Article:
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Extended Audio Sample A Whistling Woman Audiobook, by A. S. Byatt Click for printable size audiobook cover
2.77 out of 52.77 out of 52.77 out of 52.77 out of 52.77 out of 5 2.77 (26 ratings) (rate this audio book) Author: A. S. Byatt Narrator: Pamela Garelick Publisher: Blackstone Audio Format: Unabridged Audiobook Delivery: Instant Download Audio Length: Release Date: April 2010 ISBN: 9781455180318
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This triumphant conclusion to A. S. Byatt’s great quartet of postwar English life and manners stands on its own as a magical and thought-provoking novel of ideas made flesh.

Frederica, the spirited heroine of The Virgin in the Garden, Still Life, and Babel Tower, falls almost by accident into a career in television in London, while tumultuous events in her home county of Yorkshire threaten to split her world. In the late 1960s, the languages of religion, myth, and fairy tale overlap with the terms of science and the new computer age. The meaning of love itself seems to vanish and people flounder, often comically, while searching for their true sexual, intellectual, and emotional identities.

Through her wayward, lovingly drawn characters and breathtaking twists of plot, A. S. Byatt illuminates the effervescence of intellectual and social life in 1960s Britain.

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Quotes & Awards

  • “A bold, brainy eulogy to the late ’60s…Byatt’s clashes between the intimate and the intellectual make for a raucous, lively work.”

    Entertainment Weekly

  • “Rich, acerbic, wise…[Byatt] tackles nothing less than what it means to be human.”

    Vogue

  • “With consummate skill and inventiveness, [Byatt] creates a large cast of characters who shine with intelligence and individuality.”

    Los Angeles Times Book Review

  • “Rich in metaphor and glancing allusion, it is a tale of learning and anti-learning, sects and cults, the complex sexual relationships of humans and snails...A Whistling Woman, like its predecessors, is predominantly a novel of ideas. Not about politics, foreign or domestic, but about philosophy, psychology and literature; the excitement of genetics and computer science edging towards their breakthrough.”

    Economist

  • “Byatt, like George Eliot and Doris Lessing, aims to show in her fiction the exemplary struggle between self-consciousness and the precepts of culture…a beautifully realized, smart novel.”

    Publishers Weekly

  • “Gloriously complex, extraordinarily dramatic, and diabolically clever, Byatt's tour de force, a descendant of Shakespeare, Milton, George Eliot, and Lewis Carroll, is fueled by penetrating inquiries into the nature of story and metaphor, the workings of the mind, and the mystery of love.”

    Booklist

Listener Opinions

  • 1 out of 51 out of 51 out of 51 out of 51 out of 5 Susan | 1/31/2014

    " Actually DNF - I tried. The beginning was AMAZING - the "fairy" tale but then it went nowhere VERY SLOWLY "

  • 2 out of 52 out of 52 out of 52 out of 52 out of 5 Elizabeth | 1/16/2014

    " This is the fourth installment in a series; the earlier novels are The Virgin in the Garden, Still Life, and Babel Tower. While the first three books are brilliant, this last book was a major disappointment to me. It's tough to get through, and presents Byatt at her most self-indulgent. The only reason I'm keeping it around is because it represents the culmination of a longer story, and because overall Byatt is one of my favorite writers. I just wish this book had been better edited... "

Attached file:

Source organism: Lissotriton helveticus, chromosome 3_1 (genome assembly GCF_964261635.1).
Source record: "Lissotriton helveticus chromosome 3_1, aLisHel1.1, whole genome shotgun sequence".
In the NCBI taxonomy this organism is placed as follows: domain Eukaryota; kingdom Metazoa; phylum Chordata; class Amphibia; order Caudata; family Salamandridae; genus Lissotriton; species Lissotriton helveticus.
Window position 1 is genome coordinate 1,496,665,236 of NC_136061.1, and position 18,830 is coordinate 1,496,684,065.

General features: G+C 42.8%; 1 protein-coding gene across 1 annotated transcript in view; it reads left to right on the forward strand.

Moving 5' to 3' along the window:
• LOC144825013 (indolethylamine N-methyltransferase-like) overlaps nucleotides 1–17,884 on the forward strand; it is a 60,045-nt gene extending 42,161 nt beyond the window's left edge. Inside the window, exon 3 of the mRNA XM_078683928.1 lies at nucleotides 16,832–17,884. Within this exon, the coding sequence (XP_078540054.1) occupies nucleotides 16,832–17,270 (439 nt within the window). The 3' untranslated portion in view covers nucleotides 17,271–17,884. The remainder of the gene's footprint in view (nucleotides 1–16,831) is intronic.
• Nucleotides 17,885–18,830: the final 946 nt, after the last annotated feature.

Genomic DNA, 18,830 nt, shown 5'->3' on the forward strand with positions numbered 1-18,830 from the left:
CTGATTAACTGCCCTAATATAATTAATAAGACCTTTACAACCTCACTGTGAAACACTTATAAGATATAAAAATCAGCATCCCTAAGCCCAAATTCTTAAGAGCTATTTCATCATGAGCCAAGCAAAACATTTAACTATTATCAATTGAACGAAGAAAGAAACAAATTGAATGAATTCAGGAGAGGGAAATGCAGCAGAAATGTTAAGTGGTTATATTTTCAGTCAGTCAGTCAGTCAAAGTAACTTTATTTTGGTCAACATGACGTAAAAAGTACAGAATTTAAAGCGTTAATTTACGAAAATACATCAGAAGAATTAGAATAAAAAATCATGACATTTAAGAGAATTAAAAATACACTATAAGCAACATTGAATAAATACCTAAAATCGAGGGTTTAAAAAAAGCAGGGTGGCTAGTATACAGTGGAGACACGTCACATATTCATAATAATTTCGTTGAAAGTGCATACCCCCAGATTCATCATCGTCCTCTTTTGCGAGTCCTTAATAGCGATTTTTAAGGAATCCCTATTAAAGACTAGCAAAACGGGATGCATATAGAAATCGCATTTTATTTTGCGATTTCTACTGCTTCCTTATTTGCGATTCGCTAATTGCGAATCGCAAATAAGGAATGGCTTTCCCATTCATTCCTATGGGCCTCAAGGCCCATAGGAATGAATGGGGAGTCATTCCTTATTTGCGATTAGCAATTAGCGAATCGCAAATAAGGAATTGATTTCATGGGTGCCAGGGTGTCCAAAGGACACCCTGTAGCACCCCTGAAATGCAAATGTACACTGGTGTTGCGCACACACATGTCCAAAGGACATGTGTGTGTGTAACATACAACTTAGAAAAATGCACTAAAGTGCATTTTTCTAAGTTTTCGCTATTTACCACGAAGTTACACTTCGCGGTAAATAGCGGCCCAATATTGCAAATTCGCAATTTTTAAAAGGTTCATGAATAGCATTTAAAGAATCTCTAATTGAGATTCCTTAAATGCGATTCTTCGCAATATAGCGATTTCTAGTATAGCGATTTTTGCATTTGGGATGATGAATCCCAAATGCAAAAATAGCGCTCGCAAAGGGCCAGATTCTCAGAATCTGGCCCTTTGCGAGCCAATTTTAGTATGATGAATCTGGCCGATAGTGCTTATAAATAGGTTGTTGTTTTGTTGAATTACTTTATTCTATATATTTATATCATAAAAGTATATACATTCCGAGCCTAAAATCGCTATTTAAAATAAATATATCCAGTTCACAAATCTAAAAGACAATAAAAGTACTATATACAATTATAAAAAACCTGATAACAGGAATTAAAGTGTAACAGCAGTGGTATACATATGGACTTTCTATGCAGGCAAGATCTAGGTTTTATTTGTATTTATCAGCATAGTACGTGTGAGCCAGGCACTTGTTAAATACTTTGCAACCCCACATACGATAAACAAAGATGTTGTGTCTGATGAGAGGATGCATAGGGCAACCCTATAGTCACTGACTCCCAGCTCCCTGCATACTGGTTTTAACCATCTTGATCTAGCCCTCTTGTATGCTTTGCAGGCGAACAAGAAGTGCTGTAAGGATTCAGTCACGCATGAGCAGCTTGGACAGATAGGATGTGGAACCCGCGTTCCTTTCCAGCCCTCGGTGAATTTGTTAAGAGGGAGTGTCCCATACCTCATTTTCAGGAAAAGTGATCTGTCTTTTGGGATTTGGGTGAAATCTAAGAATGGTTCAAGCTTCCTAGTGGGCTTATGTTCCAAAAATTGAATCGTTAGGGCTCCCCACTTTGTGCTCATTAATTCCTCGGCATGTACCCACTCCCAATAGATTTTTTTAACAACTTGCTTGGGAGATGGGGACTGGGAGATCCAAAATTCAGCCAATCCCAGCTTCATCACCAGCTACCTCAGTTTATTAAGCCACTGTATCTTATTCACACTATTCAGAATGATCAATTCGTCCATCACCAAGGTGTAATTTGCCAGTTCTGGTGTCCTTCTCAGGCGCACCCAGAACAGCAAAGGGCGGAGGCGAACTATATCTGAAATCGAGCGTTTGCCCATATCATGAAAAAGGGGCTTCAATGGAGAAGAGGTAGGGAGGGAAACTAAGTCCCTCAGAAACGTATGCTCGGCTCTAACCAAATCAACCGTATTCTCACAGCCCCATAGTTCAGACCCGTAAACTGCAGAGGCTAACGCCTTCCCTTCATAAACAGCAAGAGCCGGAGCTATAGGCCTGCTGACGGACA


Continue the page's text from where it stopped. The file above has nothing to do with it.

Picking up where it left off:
• 3 out of 53 out of 53 out of 53 out of 53 out of 5 Paul Dinger | 1/16/2014

    " It continues like Babel Tower (of which it makes several references)the story of Frederica. Yet, in this book, she seems strangly apart from the drama, most of which seems to take place at universities. The Sixties becomes the usual drug use, false messiahs and anti education. Yet, the main drama of the story ends anticlimatically. I won't say I was disappointed, but like Children's Book, I expect more from the author of Possession, not to mention the first two volumnes Virgin in the Garden and Still Life both of which had a lot of interesting ideas about art and life. The Whistling Woman pretends to be about discovering a civilization beyond education, about anarchy, yet it never gives anarchy a chance. I recommend it to Byatt fans, but I hoped for more. "

  • 5 out of 55 out of 55 out of 55 out of 55 out of 5 lyndel | 1/14/2014

    " I got addicted to to this writer a while ago,in fact I started reading this series of books about fredericas life backwards starting with the last in the series first by chance . If you are the kind of person who wishes a book would never end then this story that spans 4 decades is for you ! It can be a bit dense at times but, once you get into her style, its really compelling. "

  • 2 out of 52 out of 52 out of 52 out of 52 out of 5 Paddy | 1/4/2014

    " I really loved Virgin in the Garden and Still Life, tolerated Babel Tower, and skimmed huge swaths of A Whistling Woman. Face it, readers only really care about Frederica, not biology and religious cults. Increasingly, showing off her esoteric knowledge of many things seems more important than plot to Byatt. The rumored feud between Byatt and her younger sister Margaret Drabble may or may not be true, but I remember finding it telling that Byatt killed off the sister in Still Life. That her death reverberates in a real and lovely way is one of the good points of this new novel. "

  • 5 out of 55 out of 55 out of 55 out of 55 out of 5 Wes Christensen | 1/2/2014